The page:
We concur, however, as to the dismissal of the fifth count of plaintiff's complaint, alleging a violation of the CRA and the State Constitution. An order or judgment may be affirmed on appeal if it is correct, even though the trial judge relied on an incorrect analysis. Aquilio v. Continental Ins., 310 N.J. Super. 558, 561 (App. Div. 1998) (citing Isko v. Planning Bd. of Twp. of Livingston, 51 N.J. 162, 175 (1968)). In this case, in order for plaintiff to recover pursuant to the CRA, he would have to establish that the State facility "showed a 'deliberate indifference to... serious medical needs'" in providing him with the medical care related to his injury. Seeward v. Integrity, Inc., 357 N.J. Super. 474, 485 (App. Div. 2003) (quoting Estelle v. Gamble, 429 U.S. 97, 104, 97 S.Ct. 285, 291, 50 L.Ed. 2d 251, 260 (1976)). A serious medical need is defined as a condition which has either been diagnosed as requiring treatment or one obviously requiring treatment. Ibid. The trial court ruled incorrectly that plaintiff's civil rights claim could not be brought against the NJDOC because it was a State agency. Our courts recognize a breach of the government's duty to provide medical care to prisoners may be so egregious as to violate a prisoner's civil and constitutional rights. Ibid.

There is no doubt that plaintiff's injury was one that even a lay person would know required a doctor's attention. But "'accidental or inadvertent failure to provide adequate medical care to a prisoner' does not," establish the deliberate indifference necessary in order for a plaintiff to be able to prevail on a claim of a violation of the CRA. Pryor v. Dep't of Corrs., 395 N.J. Super. 471, 494 (App. Div. 2007) (quoting Helling v. McKinney, 509 U.S. 25, 32, 113 S.Ct. 2475, 2480, 125 L.Ed. 2d 22, 31 (1993)). In order to prevail on this basis, plaintiff must prove scienter. Ibid. (citations omitted). Examining the facts in the best possible light for plaintiff, as we are obliged to do for purposes of this review, he has not presented circumstances that demonstrate deliberate indifference as opposed to ordinary negligence. Although we concur with the court as to the outcome, we do not agree with the analysis leading to the result.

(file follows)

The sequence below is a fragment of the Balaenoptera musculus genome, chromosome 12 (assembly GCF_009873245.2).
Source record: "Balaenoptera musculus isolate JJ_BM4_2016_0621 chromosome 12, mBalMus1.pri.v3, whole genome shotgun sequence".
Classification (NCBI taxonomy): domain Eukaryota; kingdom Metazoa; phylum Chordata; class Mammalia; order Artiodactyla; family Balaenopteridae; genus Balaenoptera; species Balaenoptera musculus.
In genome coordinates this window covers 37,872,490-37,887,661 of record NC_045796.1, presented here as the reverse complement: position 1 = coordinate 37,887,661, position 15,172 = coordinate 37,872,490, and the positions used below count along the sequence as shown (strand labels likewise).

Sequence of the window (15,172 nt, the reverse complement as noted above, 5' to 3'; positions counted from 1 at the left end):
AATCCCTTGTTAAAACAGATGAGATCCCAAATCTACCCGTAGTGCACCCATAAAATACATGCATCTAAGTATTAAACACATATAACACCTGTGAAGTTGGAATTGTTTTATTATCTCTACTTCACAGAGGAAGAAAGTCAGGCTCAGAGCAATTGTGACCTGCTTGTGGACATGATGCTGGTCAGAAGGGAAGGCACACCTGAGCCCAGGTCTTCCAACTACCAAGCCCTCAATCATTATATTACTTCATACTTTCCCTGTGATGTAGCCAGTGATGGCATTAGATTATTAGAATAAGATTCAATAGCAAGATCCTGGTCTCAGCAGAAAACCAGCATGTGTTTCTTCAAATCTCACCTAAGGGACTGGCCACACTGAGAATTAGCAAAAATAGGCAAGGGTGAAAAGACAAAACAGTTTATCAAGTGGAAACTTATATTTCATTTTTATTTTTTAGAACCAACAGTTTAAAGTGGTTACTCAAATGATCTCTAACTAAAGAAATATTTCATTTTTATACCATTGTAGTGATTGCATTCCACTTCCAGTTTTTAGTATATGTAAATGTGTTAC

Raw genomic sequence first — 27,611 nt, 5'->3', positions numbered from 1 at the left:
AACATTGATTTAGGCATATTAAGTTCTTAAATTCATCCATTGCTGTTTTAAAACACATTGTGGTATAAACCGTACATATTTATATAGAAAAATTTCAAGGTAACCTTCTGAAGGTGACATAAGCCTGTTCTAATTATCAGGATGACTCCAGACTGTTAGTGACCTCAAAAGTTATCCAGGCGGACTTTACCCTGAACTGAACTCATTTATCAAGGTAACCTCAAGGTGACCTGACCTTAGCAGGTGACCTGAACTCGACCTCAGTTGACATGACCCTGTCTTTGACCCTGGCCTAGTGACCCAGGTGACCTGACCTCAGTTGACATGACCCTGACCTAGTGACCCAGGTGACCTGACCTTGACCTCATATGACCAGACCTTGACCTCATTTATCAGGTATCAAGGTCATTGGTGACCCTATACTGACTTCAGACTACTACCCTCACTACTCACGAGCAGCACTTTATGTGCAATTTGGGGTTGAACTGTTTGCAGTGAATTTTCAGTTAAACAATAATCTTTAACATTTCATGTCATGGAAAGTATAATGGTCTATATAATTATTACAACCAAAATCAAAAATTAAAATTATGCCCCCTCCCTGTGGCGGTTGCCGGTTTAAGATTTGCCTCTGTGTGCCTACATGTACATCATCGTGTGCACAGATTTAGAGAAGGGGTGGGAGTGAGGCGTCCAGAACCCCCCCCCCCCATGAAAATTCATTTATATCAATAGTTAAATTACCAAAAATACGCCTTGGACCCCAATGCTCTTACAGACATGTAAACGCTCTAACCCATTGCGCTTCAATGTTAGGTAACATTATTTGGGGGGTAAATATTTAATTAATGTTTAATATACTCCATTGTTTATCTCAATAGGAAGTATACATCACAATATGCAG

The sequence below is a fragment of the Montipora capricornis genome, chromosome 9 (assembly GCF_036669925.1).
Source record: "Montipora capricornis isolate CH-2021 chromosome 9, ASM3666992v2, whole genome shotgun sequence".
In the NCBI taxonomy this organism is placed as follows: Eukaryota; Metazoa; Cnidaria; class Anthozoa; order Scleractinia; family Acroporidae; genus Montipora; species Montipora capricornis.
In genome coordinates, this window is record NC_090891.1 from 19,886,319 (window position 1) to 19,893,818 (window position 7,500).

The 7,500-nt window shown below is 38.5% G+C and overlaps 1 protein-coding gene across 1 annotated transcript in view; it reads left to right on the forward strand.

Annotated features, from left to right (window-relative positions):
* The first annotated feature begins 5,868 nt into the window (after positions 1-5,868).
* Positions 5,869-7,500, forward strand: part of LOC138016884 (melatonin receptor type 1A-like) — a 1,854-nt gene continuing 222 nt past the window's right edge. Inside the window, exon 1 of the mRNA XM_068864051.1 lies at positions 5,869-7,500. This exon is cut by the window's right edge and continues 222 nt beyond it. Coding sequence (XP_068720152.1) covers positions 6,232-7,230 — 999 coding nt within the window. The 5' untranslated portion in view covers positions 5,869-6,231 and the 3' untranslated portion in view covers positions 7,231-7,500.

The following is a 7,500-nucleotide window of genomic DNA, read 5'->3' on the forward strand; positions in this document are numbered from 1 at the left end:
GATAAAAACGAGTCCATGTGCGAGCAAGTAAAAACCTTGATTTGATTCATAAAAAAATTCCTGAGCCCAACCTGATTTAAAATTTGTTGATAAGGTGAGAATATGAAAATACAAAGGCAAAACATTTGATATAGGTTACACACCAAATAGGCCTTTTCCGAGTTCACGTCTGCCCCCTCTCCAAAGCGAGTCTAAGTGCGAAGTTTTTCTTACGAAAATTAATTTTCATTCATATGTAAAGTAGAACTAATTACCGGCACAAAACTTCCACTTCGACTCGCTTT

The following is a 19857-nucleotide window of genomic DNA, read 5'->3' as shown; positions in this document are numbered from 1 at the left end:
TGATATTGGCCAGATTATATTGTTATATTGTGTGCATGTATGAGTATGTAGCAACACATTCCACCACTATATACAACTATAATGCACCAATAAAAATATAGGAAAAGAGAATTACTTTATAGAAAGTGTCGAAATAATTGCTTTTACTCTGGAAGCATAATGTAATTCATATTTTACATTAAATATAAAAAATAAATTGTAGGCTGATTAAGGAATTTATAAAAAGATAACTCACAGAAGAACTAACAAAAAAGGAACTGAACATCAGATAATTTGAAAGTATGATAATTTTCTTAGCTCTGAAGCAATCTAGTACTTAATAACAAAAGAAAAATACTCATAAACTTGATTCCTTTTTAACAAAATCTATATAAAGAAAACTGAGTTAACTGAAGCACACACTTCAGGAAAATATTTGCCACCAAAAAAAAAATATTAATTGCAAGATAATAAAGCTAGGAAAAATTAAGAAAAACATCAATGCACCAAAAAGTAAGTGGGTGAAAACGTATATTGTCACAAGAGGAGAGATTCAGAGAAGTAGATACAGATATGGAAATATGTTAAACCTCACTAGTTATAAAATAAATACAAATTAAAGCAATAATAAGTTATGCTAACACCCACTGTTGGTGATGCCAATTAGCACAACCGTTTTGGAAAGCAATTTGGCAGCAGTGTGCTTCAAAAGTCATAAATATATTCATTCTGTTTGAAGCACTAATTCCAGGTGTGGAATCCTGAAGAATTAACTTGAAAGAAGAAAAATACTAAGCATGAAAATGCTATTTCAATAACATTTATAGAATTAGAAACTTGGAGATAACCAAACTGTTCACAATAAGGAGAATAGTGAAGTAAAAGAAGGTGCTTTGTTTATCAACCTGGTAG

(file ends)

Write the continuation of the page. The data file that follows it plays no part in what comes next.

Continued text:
Lastly, plaintiff also claimed that his civil rights pursuant to our State Constitution were violated by the State's failure to provide him with adequate medical care. Generally, "mere allegations of malpractice do not raise issues of constitutional dimension." Seeward, supra, 357 N.J. Super. at 485 (citing Estelle, supra, 429 U.S. at 106 n.14, 97 S.Ct. at 292 n.14, 50 L.Ed. 2d at 261 n.14). For this reason, although the judge did not explicitly discuss this as part of count five, we affirm the dismissal of the entire count as plaintiff simply does not have a viable claim.

Reversed in part; affirmed in part.